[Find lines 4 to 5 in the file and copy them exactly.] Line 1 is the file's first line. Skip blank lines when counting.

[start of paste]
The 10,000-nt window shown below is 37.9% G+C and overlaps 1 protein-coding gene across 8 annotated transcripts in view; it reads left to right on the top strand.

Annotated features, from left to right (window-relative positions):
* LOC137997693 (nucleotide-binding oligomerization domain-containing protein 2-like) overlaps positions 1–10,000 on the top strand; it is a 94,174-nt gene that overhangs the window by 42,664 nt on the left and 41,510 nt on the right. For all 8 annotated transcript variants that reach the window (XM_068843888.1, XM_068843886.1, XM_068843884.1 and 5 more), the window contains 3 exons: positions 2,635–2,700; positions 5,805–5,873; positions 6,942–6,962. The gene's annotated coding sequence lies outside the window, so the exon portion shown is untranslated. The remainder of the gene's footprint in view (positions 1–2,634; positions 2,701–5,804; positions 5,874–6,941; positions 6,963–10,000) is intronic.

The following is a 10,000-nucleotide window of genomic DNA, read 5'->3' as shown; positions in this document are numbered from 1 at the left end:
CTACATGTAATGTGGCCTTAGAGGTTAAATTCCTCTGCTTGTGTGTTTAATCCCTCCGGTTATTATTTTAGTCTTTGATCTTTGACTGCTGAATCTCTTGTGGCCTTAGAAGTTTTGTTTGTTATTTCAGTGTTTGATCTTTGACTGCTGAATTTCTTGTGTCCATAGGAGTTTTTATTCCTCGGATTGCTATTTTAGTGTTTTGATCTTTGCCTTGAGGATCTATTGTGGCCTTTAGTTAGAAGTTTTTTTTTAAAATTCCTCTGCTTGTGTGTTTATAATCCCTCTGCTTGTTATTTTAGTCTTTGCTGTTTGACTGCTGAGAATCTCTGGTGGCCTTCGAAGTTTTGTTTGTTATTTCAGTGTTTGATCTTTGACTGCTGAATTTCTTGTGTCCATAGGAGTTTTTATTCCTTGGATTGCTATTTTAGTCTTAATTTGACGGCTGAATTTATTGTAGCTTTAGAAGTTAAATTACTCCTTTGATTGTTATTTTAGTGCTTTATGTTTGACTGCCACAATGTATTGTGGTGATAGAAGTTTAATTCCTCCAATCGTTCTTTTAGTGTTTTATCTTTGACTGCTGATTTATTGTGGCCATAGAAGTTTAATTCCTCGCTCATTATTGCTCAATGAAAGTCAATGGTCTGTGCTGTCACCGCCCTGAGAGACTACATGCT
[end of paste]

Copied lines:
The following is a 10,000-nucleotide window of genomic DNA, read 5'->3' as shown; positions in this document are numbered from 1 at the left end:
CTACATGTAATGTGGCCTTAGAGGTTAAATTCCTCTGCTTGTGTGTTTAATCCCTCCGGTTATTATTTTAGTCTTTGATCTTTGACTGCTGAATCTCTTGTGGCCTTAGAAGTTTTGTTTGTTATTTCAGTGTTTGATCTTTGACTGCTGAATTTCTTGTGTCCATAGGAGTTTTTATTCCTCGGATTGCTATTTTAGTGTTTTGATCTTTGCCTTGAGGATCTATTGTGGCCTTTAGTTAGAAGTTTTTTTTTAAAATTCCTCTGCTTGTGTGTTTATAATCCCTCTGCTTGTTATTTTAGTCTTTGCTGTTTGACTGCTGAGAATCTCTGGTGGCCTTCGAAGTTTTGTTTGTTATTTCAGTGTTTGATCTTTGACTGCTGAATTTCTTGTGTCCATAGGAGTTTTTATTCCTTGGATTGCTATTTTAGTCTTAATTTGACGGCTGAATTTATTGTAGCTTTAGAAGTTAAATTACTCCTTTGATTGTTATTTTAGTGCTTTATGTTTGACTGCCACAATGTATTGTGGTGATAGAAGTTTAATTCCTCCAATCGTTCTTTTAGTGTTTTATCTTTGACTGCTGATTTATTGTGGCCATAGAAGTTTAATTCCTCGCTCATTATTGCTCAATGAAAGTCAATGGTCTGTGCTGTCACCGCCCTGAGAGACTACATGCT